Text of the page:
If the character of Jekyll becomes repetitive and one-note after a while, especially during the increasingly hammy dialogues between he and his potential bride-to-be (although their final meeting, when he’s at the point of barely being able to keep Mr. Hyde at bay, is damn near heartbreaking to see this broken shell of a man long-removed from his prime), then the real selling-point of this film is the dark side of man, personified by Mr. Hyde and the dark underbelly of the world that he calls home.  Early on, Dr. Jekyll finds himself in the ramshackle home of common woman Ivy Pearson, and we’re treated to some very revealing, very sexy leg shots and near-nude shots of the absolutely beautiful yet shrill Miriam Hopkins as she slowly removes her pantyhose and tries to seduce the higher-class Jekyll and he rebuffs her, but these shots that would be unheard of just a few years after this when the Hayes Code would be put into effect foreshadow the coming emphasis on the nature of Hyde, of his cruel, sex-driven, animal-like instincts – the id personified that Jekyll, as the logic-driven ego, is initially able to suppress.  But later, Hyde emerges as the ultimate terror – a hateful, cackling monster with the memories of another man at his disposal, able to use those memories to torture and confuse Ivy, who has no idea who Mr. Hyde really is, and indeed, the scenes of Hyde insinuating himself in Ivy’s life are absolutely terrifying, the way he forces himself on her and she can only cry and scream in terror, even as he commands her to sing for him or brag about himself as a wannabe-Lothario.  Miriam Hopkins’ performance, although overdoing it with the whole cockney thing at first, quickly becomes great and heartbreaking – her fear of Hyde, as seen through sheer despair and hopeless tears, is totally palpable, so that even a performance as silly as March’s does become frightening in a way when we see it through the eyes of someone who’s basically being emotionally raped by him time and time again (without the use of first-person shots, no less! 🙂 ).  And this isn’t nearly as much a cookie-cutter depiction of Jekyll = good, Hyde = evil as I make it out to be, especially once Jekyll rather shamelessly tries to acquit himself of any responsibility for the terrible things that Hyde has done.  Jekyll may have no control over when Hyde emerges, but it was Jekyll who drank the potion.  He ain’t exactly an innocent party in all this, despite futilely trying to convince himself otherwise.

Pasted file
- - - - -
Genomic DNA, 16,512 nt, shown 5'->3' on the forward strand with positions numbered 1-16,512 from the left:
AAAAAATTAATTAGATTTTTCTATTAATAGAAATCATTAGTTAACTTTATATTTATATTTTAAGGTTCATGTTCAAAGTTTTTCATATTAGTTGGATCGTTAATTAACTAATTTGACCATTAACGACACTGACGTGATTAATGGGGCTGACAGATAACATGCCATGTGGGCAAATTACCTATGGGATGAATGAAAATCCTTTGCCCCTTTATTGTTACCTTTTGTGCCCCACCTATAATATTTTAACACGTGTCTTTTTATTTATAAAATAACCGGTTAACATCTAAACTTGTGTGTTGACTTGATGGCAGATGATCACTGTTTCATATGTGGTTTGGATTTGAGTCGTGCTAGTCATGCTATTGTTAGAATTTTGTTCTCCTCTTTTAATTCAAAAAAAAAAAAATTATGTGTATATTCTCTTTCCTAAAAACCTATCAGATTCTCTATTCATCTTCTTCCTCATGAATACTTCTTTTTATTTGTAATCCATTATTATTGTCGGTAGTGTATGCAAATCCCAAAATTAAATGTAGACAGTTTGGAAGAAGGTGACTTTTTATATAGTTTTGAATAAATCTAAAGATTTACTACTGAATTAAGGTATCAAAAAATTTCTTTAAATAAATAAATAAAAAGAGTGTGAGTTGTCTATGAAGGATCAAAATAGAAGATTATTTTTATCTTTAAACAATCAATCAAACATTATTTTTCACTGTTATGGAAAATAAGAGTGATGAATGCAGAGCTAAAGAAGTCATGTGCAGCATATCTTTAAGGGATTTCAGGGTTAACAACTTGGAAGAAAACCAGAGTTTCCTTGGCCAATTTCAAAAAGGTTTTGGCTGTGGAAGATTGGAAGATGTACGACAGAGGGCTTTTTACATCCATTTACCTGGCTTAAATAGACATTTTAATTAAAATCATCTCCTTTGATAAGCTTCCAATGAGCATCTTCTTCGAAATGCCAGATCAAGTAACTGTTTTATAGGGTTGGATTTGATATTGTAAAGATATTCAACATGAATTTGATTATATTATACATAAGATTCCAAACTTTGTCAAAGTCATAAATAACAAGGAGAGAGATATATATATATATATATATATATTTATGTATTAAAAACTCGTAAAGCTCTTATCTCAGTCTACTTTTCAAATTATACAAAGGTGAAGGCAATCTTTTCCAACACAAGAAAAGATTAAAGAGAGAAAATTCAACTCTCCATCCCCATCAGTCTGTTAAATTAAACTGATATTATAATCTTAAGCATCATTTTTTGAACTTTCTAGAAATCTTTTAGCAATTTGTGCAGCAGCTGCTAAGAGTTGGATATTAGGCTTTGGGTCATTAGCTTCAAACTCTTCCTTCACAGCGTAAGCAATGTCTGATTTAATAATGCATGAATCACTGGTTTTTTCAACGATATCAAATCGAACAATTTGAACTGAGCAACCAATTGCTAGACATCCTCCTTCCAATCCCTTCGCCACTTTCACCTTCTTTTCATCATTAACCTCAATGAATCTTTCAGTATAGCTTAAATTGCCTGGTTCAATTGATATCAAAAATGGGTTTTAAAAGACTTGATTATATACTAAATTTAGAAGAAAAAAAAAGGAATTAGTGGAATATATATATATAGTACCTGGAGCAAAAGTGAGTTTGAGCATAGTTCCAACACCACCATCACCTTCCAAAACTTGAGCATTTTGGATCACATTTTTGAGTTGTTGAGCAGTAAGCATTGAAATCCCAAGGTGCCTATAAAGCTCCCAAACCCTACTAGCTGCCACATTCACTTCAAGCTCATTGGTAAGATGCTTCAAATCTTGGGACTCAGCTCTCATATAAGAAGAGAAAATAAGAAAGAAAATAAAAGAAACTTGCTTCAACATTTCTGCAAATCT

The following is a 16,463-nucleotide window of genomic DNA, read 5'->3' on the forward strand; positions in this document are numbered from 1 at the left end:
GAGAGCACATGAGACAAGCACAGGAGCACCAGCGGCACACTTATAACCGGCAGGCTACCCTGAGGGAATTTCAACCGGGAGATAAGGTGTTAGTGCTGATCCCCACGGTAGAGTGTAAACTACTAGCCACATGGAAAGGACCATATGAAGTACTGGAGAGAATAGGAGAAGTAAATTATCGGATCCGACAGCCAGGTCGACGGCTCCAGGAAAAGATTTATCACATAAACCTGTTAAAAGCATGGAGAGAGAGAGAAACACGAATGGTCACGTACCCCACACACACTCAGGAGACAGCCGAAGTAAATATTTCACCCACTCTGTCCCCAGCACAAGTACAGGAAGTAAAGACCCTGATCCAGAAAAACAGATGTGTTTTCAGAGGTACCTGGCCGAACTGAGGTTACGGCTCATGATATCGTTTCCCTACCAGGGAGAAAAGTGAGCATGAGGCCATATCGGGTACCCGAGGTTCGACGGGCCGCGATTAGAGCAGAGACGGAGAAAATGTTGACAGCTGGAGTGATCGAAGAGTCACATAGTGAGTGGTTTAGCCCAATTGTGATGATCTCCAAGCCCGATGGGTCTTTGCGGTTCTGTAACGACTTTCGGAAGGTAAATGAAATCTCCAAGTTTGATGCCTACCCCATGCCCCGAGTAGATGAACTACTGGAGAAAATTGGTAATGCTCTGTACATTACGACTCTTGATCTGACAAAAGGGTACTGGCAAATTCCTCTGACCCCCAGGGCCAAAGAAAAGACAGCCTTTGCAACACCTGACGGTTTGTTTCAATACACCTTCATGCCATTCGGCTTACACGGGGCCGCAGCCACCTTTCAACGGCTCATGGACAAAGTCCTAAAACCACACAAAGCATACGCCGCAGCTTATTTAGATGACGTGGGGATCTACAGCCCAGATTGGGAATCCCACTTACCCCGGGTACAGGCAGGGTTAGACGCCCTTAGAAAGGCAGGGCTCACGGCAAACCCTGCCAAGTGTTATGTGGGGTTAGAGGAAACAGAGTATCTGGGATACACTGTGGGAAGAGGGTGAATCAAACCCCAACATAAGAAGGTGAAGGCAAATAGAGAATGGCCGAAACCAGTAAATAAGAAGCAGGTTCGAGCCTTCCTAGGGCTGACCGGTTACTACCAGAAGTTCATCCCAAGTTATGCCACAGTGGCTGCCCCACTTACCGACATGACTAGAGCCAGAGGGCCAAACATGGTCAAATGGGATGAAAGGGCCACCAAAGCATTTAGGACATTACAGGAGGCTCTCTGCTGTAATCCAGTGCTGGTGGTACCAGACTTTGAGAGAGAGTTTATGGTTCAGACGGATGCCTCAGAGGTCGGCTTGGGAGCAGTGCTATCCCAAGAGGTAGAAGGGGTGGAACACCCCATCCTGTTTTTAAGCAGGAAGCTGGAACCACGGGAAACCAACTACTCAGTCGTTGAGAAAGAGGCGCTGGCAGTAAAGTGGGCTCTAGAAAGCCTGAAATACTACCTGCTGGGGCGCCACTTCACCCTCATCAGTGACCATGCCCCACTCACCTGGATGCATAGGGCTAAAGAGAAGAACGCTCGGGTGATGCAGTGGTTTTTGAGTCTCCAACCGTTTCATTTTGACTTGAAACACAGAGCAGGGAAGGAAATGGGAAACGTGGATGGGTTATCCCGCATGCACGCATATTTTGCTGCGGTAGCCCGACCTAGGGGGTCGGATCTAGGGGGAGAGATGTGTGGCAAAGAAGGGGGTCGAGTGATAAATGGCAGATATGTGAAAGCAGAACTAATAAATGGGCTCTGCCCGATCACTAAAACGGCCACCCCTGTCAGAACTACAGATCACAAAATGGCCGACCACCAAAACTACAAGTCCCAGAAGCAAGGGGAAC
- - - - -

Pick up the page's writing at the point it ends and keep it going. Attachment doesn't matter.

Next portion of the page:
If more of the movie were like this, instead of Mamoulian trying to wow us with long tracking shots or trying to put us in Jekyll’s mindset via ridiculous point of view shots when March’s performance alone would’ve done that just as well, this could’ve been one of the all-time great horror films.  But what am I saying, even though Hyde’s mannerisms and the makeup applied to Fredric March are more silly than scary (but damned entertaining), watching a film this frank about its depiction of the female body – images that would drive the Hyde in all of us wild and scared the censors to death not long after this, and watching Miriam Hopkins’  look of shocked terror when Hyde reemerges in her life and cruelly summarizes to the letter her desperate meeting with Jekyll, a meeting she was so sure was in complete privacy and confidence, and then cower, scream, and cry in complete fear of this man-beast the way a battered woman lives in fear of an abusive spouse, pretty much makes this one of the all-time great psychological horror films anyway, and a great testament to the terrible instincts inherent in all of us –  a film years ahead of its time.


1 comment so far

  1. Beautiful Boobs : on

    Universal Studios is still one of the best film studios and you can also visit their offices `